Saturday, February 2, 2008


There was thunder last night.

There was a lot, actually, considering that it almost never thunders in winter. I saw the first flash of lightning through my closed eyes as I tried to sleep, and it popped them open. Skeptical about the source of the light, I waited...and listened. There it was, an unmistakable rumble. I counted maybe eight of these before I drifted off.

Of course, it was also raining last night. The weighty snow that began in the afternoon turned to sleet in the evening, coating all the cars in the parking lot with thick ice. The rain started later and turned the world to slush. With drops smattering the windows, it almost felt natural to hear the thunder rolling in.

I'll never forget the only other time I heard thunder in winter. It was mid-December in Vermont, the night before I was to leave the state for good. The second snowstorm of the week, both some of the heaviest on record, was just letting up. Everything was quiet, as it is under such a thick snow blanket, and I lay in bed staring out the window, too wound up to sleep.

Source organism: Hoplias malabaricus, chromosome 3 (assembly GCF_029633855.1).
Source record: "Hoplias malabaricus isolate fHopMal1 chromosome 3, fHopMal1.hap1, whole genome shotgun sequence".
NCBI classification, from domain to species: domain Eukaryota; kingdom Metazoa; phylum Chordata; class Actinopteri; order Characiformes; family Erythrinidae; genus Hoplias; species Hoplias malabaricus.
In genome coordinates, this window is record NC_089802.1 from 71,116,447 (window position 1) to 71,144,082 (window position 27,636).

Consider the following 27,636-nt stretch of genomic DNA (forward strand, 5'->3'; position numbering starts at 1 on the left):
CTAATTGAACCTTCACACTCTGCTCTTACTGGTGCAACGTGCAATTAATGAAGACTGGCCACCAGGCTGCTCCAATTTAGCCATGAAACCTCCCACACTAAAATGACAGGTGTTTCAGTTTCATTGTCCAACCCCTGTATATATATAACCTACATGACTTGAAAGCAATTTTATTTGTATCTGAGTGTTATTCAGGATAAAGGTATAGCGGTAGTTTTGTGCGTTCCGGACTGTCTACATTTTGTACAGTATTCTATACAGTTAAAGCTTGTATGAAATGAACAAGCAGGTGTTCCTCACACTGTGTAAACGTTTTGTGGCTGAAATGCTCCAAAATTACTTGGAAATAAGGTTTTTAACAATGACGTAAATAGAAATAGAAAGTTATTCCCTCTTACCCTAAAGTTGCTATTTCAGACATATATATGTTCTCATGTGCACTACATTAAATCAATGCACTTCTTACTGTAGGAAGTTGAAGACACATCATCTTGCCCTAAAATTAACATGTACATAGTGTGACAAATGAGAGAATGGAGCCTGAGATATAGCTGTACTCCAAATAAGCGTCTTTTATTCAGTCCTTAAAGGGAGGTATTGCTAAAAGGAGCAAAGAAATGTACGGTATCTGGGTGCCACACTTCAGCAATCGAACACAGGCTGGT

There was a sudden flicker, and the sky turned purple. I remember everything purple, the dark clouds faintly glowing from the hazy city night light, the plump sheet of snow on the neighbor's roof, the lazy flakes still in the air, right through to the sheer curtains in my room and the white shag carpet. A quick moment of purple and then, low and soft, the echoes of distant thunder. It happened once more, and that was all. Only two, and soft, but that was my favorite thunder.

Something in that roar makes you feel its power. It's like a jet engine, or an avalanche, but those things are visible, comprehensible. You can look at them and see their boundaries. Thunder is elusive power. And because it's intangible, it becomes even more powerful.

Native Americans in northern North America ascribed boundaries to the thunder of the spring and summer storms. They noticed that the commencement of thunderstorms in the spring coincided with the return of migratory birds from the south. This gave rise to the mythical Thunderbird, a giant creature whose wing beats produced the deafening roar.

Though perhaps more tangible, Thunderbirds retain immense power. Whenever I hear thunder, I can't help but picture a flock of them cutting through the sky. Perhaps last night there was just one, lost in the winter storm, beating its giant wings hard to get home.

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